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Why I Love Barthes

Why I Love Barthes

Alain Robbe-Grillet

ISBN: 978-0-745-65078-4 October 2011 Polity 80 Pages


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The literary friendship between Alain Robbe-Grillet and Roland Barthes lasted 25 years. Everything attests to their deep and mutual intellectual esteem: their private correspondence, their published texts, their conversations - notably in the famous dialogue which gives its name to this work. Robbe-Grillet freely said he had very few true friends but, next to the publisher Jérôme Lindon, he always cited the name of Roland Barthes. In 1980, he wrote his own ‘I love, I don’t love’, published here for the first time, thinking about his friend. In 1985, he predicted: ‘It is his work as a writer which will remain’. Ten years later, in 1995, he imagined him as an impatient, blithe novelist, merrily rewriting - ‘euphorically, with inexhaustible happiness’ - The Sorrows of Young Werther.

This small collection of conversations and short texts by Robbe-Grillet is like the deferred echo of those that Roland Barthes dedicated to him in his Critical Essays in 1964. It offers fresh insight into the development of Robbe-Grillet’s own work as well as that of Barthes, and is a unique testimony to one of the most important literary friendships of our time.
Foreword by Olivier Corpet vii

Why I love Barthes, 1978 1

Roland Barthes's choice, 1981 51

Yet another Roland Barthes, 1995 61

I like, I don't like, 1980 77

Translator's Notes 81
"The warmth of friendship between the two is palpable, with some comic teasing: 'Roland speaks quietly,' Robbe-Grillet says. 'I don't speak quietly,' Barthes objects. 'You don't speak quietly,' his friend ripostes, 'but you take the precaution of always having a cigarette between your lips, which, as you know [...] doesn't allow you to shout things out.' The modern literary event-goer wonders melancholically: où sont les Gitanes d'antan?"
Steven Poole, The Guardian

"The book's arrival in English should be embraced as a challenge to the many reductions of 'French theory' to a mausoleum of movements, -isms, and masterable ideas. A disapporving critic once called Barthes the Pierre Laval to Robbe-Grillet's Marshal Pétain, but this volume shows them to be eels - not quite a pair, not easy to catch, but always electric."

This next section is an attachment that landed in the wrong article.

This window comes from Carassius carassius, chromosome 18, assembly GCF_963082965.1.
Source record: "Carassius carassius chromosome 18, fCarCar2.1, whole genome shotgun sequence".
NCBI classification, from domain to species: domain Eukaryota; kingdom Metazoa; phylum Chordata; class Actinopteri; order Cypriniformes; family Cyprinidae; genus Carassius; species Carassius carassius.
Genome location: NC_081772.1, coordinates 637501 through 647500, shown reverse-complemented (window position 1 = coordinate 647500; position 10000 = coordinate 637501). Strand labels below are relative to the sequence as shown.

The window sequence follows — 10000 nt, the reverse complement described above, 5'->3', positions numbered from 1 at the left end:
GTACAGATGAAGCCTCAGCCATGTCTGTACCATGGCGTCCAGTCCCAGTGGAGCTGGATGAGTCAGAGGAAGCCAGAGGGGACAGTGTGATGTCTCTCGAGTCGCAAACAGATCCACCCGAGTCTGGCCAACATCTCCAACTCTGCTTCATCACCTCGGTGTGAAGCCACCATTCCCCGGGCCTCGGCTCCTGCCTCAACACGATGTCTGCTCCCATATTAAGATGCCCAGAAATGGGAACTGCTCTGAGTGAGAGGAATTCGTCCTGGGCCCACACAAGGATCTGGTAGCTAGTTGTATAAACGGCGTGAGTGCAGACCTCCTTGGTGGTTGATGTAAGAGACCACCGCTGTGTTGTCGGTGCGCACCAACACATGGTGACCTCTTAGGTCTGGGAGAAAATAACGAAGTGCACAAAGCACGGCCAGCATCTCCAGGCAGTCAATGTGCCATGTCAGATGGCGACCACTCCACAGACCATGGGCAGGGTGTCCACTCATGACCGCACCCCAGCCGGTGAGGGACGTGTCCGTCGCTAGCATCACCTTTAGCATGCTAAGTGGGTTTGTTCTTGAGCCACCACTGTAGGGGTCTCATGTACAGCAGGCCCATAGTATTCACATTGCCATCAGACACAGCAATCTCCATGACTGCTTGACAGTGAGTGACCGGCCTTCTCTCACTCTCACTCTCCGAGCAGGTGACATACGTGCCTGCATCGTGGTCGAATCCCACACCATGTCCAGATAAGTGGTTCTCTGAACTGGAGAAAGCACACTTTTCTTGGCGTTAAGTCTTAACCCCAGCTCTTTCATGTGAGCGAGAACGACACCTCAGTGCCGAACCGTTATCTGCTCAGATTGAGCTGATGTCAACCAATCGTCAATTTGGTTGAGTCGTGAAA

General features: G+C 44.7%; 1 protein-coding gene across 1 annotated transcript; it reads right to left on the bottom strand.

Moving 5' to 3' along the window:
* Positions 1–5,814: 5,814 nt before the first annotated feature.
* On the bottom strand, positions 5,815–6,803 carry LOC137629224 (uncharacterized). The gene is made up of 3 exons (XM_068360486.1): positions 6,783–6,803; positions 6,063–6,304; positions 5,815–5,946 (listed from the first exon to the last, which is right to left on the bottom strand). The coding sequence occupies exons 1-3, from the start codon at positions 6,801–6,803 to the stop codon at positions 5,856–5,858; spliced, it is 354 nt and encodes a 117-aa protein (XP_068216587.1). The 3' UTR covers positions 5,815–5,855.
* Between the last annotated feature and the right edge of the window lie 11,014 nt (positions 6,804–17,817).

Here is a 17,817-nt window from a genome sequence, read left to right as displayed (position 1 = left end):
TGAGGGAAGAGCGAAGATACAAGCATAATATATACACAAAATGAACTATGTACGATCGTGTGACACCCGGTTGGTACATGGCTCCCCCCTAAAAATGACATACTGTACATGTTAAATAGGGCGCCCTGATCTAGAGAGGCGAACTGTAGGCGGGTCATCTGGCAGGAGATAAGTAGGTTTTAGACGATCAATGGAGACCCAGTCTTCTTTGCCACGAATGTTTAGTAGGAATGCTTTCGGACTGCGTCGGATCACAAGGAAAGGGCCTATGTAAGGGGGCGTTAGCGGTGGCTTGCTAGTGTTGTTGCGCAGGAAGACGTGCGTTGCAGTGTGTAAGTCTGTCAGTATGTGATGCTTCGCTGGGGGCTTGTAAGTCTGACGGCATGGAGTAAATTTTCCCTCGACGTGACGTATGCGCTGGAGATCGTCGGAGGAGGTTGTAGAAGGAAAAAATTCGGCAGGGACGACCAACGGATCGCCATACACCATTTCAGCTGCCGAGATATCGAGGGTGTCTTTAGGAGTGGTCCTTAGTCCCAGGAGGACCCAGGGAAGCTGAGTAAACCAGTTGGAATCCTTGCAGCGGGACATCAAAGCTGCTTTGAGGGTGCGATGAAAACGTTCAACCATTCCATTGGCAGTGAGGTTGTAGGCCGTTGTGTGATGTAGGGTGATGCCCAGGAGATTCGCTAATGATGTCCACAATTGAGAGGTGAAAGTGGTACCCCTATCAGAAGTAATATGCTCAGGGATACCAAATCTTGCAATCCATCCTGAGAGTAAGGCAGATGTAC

Times Literary Supplement

"The image of Robbe-Grillet lying in the bath reciting texts by Barthes that he has learned by heart is only one of many unexpected delights of this extremely engaging little book. The dialogue between Barthes and Robbe-Grillet at Cerisy - friendly fencing - teaches much about each of them."
Jonathan Culler, Cornell University

"Robbe-Grillet describes his friendship with Barthes as a literary love affair without intimacy: 'un certain type de rapport amoureux'. This paradox is traced in its complexity and mystery through the four brief texts of this collection in which the novelist explores the different phases of his relationship with his most eminent critic, laying bare their shared vulnerability and fragility in a way which compels the reader's attention."
Christina Howells, University of Oxford

  • This is a unique testimony to one of the most important literary friendships of our time. Robbe-Grillet, the master of the nouveau roman, considered Barthes, France’s greatest postwar literary theorist and critic, as one of his very few true friends.
  • Throughout their 25-year-long friendship, Alain Robbe-Grillet and Roland Barthes showed their mutual intellectual esteem in private correspondence, published texts and conversations.
  • This book consists of an extended dialogue between Barthes and Robbe-Grillet. It also contains three short texts by Robbe-Grillet which reflect on Barthes, his work and their friendship.
  • This will appeal to all those interested in contemporary literary and cultural theory, followers of the work of Barthes, and students and scholars of contemporary literature.